(4) Law reviews and legal journals should reconsider editorial boards and processes if they are not going to address the concerns of practitioners, judges, and the bar. Most law reviews are student-edited. So much has been written about the benefits and burdens of student-edited journals that I will not go into that issue. If legal education is supposed to train lawyers—rather than educate citizens or cultivate virtue or whatever else the humanities are supposed to do—then law reviews should be about training lawyers. It makes little sense to have so much humanities scholarship appear in journals edited by students who are getting trained to practice day-to-day law.
I’ll close by citing some of the abstracts that appear in this issue of Academic Questions. I hope that I’ve piqued your interest in this issue. (Note: these abstracts appear in the first two pages of the issue and are reproduced here verbatim.)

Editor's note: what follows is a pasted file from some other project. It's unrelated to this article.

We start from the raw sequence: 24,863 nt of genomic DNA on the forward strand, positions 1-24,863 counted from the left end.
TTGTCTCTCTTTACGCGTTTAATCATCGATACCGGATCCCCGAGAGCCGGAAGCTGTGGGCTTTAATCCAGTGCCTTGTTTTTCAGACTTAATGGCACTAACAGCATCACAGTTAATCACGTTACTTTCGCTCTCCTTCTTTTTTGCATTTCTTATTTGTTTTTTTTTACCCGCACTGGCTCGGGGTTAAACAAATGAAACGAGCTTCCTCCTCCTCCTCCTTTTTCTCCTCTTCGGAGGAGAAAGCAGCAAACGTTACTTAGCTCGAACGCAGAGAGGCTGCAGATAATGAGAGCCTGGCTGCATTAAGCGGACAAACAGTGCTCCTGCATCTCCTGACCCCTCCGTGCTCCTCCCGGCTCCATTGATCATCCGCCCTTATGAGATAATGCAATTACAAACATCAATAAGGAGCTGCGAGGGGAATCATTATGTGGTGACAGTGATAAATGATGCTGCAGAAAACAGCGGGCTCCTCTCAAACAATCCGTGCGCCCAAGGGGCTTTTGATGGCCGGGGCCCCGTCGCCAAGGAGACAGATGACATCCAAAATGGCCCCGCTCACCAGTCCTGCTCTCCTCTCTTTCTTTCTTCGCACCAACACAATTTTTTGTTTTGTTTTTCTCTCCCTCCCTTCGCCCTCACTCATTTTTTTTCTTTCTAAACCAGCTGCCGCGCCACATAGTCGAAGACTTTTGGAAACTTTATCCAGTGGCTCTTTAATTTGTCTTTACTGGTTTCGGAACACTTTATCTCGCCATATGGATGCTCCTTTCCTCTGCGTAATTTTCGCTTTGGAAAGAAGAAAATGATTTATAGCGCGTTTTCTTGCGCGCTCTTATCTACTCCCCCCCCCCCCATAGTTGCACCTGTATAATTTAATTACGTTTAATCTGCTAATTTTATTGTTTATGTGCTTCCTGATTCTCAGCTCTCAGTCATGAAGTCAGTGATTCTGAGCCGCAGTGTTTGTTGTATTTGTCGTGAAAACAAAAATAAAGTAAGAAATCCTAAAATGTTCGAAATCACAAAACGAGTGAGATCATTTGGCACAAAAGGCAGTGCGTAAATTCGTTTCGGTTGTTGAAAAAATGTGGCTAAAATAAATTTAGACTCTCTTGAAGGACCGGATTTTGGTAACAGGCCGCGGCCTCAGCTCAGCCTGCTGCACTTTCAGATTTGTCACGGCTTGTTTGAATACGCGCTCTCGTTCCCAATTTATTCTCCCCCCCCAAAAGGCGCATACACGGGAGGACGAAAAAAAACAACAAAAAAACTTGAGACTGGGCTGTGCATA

The Growth of Originalism
Judge Robert Bork succinctly considers the rise and embattled state of originalism, “which holds that the Constitution should be read as it was originally understood by the framers and ratifiers.” The fate of originalism, he avers, depends on the character of judges and professors. Will they uphold the precepts established by our democracy’s founders—or succumb “to the allure of power to do good as they see the good”?
Originalism in the Classroom
David F. Forte, Cleveland State University
David F. Forte provides a detailed legal history of originalism and investigates whether, and to what extent, originalism is a part of law school teaching on the Constitution. He shares the results of an examination of the leading constitutional law textbooks used in the top fifty law schools and a selection of responses gathered from constitutional law professors. Prof. Forte concludes that love it or loathe it, orginalism is alive and kicking in the law school classroom.